A Victoria Police officer who died by suicide eight years ago has been virtually recreated to help the force tackle the issue.
The wife and sons of a police officer who died by suicide have given permission for his face to be used in a futuristic campaign that allows the Melbourne father to talk to his former colleagues about seeking help for mental heath.
Belinda Bozykowski said Senior Constable Laurie Fox had been planning for his future with "not an inkling" of a problem on the morning he took his own life on New Year's Eve in 2012.
But by the afternoon he was "really struggling" and after a final agitated phone call he was dead, leaving behind his sons, Charlie and Henry.
The former tactical intelligence officer's story is not unique, with more than 20 Victoria Police members dying by suicide in the last seven years.
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The troubling statistic prompted Victoria Police to think out of the box to address the mental health of those working in the force.
Using "deepfake" technology, Senior Constable Fox has been brought back to life and candidly discusses the challenges he faced overcoming mental illness.
Sitting at his work desk, the father-of-two candidly discusses the importance of mental health awareness, how to pick warning signs and the importance of speaking up.
"You know what it's like ... I couldn't show any weakness," Senior Constable Fox said.
"I was scared there would be a black mark on my name, and there goes my career.
"So I didn't speak up.
"Maybe if I did, I'd be with you today."
Deepfake allows an existing image to be projected on to an actor as if it were a mask, creating convincing recordings without the subject's participation.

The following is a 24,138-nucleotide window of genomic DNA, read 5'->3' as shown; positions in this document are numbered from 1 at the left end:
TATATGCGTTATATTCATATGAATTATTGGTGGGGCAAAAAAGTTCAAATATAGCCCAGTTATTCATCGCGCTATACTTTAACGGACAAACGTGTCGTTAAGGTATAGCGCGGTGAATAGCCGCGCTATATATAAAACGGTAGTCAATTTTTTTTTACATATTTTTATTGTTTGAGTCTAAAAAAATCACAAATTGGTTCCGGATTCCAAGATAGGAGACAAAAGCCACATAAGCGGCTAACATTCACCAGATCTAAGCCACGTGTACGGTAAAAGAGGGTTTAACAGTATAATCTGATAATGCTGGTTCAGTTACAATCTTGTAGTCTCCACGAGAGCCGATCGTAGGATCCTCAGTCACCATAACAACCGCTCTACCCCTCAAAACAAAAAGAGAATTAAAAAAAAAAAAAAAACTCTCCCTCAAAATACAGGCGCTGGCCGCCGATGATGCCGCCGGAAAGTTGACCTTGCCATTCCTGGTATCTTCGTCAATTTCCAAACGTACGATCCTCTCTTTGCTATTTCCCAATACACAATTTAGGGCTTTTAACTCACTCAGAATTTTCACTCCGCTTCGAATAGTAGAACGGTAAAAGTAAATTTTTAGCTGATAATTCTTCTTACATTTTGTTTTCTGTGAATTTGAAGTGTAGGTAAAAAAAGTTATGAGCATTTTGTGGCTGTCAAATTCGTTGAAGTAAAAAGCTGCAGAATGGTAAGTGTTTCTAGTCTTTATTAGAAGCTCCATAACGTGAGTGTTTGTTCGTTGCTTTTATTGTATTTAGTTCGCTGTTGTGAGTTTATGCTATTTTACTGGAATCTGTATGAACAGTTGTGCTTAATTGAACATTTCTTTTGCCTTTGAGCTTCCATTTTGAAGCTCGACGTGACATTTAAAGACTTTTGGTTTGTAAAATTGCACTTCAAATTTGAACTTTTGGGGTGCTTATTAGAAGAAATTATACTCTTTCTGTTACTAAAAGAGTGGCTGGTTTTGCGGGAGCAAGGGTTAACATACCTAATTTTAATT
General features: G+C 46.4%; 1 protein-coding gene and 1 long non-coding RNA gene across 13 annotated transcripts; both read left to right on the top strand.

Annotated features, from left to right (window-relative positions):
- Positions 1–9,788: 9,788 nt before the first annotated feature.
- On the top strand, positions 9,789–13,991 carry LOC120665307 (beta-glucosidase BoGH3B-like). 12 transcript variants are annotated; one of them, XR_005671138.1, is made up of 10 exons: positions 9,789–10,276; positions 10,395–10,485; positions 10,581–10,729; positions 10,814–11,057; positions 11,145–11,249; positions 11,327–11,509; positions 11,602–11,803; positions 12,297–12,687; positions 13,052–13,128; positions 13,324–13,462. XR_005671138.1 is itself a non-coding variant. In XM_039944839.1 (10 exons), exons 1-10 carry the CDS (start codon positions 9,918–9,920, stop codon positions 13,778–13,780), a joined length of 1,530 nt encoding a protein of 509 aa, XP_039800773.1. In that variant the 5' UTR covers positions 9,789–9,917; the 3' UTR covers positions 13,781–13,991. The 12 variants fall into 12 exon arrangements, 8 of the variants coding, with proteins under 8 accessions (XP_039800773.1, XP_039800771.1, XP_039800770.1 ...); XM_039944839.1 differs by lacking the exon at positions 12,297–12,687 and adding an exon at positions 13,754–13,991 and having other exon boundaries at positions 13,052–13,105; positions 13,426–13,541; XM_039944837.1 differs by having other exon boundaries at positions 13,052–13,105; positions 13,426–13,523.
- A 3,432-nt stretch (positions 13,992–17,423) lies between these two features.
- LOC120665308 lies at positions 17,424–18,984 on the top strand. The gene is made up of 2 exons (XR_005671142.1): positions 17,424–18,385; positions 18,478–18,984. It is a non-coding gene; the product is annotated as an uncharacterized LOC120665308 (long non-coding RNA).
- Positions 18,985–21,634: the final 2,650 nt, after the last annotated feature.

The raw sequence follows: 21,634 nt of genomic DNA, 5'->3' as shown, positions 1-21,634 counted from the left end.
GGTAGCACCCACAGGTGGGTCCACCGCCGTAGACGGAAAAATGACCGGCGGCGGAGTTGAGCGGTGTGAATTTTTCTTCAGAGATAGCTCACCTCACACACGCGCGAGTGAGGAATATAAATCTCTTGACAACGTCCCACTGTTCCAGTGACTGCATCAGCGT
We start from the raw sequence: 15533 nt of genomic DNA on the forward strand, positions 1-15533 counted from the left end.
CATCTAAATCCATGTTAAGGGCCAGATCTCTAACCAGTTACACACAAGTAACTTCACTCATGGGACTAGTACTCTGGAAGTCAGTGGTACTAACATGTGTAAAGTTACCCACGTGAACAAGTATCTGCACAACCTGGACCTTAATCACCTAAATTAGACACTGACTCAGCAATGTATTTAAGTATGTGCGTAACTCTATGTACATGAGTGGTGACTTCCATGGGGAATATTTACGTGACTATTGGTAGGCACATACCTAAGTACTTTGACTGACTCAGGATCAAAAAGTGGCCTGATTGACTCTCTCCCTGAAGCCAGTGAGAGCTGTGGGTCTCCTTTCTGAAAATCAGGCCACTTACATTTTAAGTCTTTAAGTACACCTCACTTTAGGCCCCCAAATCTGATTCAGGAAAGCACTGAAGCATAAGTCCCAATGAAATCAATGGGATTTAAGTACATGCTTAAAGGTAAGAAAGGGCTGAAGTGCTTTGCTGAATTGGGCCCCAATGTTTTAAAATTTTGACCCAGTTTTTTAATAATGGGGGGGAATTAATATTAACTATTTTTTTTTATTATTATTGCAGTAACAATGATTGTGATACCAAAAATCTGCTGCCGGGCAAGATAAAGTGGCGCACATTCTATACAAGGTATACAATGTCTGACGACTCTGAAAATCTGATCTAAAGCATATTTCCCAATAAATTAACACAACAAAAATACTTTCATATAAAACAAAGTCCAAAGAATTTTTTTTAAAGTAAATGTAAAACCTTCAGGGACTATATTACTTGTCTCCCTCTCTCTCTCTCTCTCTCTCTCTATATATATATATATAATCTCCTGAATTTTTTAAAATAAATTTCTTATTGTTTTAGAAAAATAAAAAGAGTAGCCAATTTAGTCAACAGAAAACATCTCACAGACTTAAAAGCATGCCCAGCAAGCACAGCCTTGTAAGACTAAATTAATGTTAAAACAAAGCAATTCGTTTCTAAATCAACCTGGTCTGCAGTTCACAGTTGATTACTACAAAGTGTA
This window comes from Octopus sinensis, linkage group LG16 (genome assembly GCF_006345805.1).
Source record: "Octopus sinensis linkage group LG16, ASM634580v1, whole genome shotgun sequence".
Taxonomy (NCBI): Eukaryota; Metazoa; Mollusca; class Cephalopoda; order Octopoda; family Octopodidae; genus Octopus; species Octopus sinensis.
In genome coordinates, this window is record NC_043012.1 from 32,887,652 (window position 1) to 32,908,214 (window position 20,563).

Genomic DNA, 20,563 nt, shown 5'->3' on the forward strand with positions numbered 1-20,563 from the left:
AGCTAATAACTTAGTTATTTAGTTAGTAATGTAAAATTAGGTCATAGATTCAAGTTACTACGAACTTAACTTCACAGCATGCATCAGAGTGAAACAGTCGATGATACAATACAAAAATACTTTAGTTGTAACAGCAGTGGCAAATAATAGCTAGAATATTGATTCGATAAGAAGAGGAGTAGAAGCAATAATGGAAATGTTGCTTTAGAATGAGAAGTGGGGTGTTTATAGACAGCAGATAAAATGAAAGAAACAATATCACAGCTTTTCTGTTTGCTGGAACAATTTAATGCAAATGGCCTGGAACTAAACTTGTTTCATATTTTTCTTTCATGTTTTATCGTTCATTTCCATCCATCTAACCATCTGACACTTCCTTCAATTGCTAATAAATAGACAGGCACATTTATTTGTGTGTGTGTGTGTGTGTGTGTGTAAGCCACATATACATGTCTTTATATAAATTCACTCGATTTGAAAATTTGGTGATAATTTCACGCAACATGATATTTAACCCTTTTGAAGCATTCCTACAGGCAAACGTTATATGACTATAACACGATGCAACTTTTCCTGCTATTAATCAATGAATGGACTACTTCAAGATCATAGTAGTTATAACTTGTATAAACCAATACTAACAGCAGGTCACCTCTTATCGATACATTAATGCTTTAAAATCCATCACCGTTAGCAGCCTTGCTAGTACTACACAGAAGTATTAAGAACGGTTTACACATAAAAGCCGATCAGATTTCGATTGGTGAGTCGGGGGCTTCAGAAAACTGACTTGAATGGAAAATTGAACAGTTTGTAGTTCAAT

Ms Bozykowski said she and her sons hope the digital resurrection can help save lives.
"I just want them to talk to somebody just in case," she told 9News.
"It could be just a conversation with someone that can make you change your way of thinking."
The Melbourne mum said losing their father was hard on the boys, but that they are still so proud of him and are warmed knowing that seeing his face again could have a huge impact on his old colleagues.
"Whenever we see police they always go up and say hi," Ms Bozykowski said.
"They always say 'my dad was a police officer'."
Charlie remembered his dad's intelligence and wicked sense of humour while his brother Henry said he wanted those struggling to know there is support.
"He was very brave but he just couldn't get through bad situations properly ... it made him feel like 'I can't do this, I need the support', but he couldn't speak up," the schoolboy said.
"Everyone needs to speak up, even if its their weakness."
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In 2017, the Victoria Police Mental Health and Wellbeing Study found that Victoria Police employees are more likely to think about suicide than the general public.
Deputy Commissioner Neil Paterson said there is a lot of stigma attached to suicide generally, and the police force is no different.
"The sooner that you recognise the signs of a colleague suffering from poor mental health or you recognise the signs in yourself, the sooner you reach out for help the greater that success is going to be."
Deputy Commissioner Paterson believes the campaign is key to improving communication in the force.
"We don't want anyone afraid that they might lose their job for speaking up about suicide," Deputy Commissioner Paterson said.
"We want everyone to be able to know that if they come forward when they've got that level of thinking that we're here to support them."
Laurie's story can be accessed on Victoria Police's Bluespace website, which supports the wellbeing of current and former employees, and their families.
Readers seeking support and information about suicide prevention can contact Lifeline on 13 11 14.
Source: 9News https://www.9news.com.au/national/police-addressing-suicide-with-new-technology/b1a25e2d-fa8b-4f3e-b00f-eb9d87f04eaf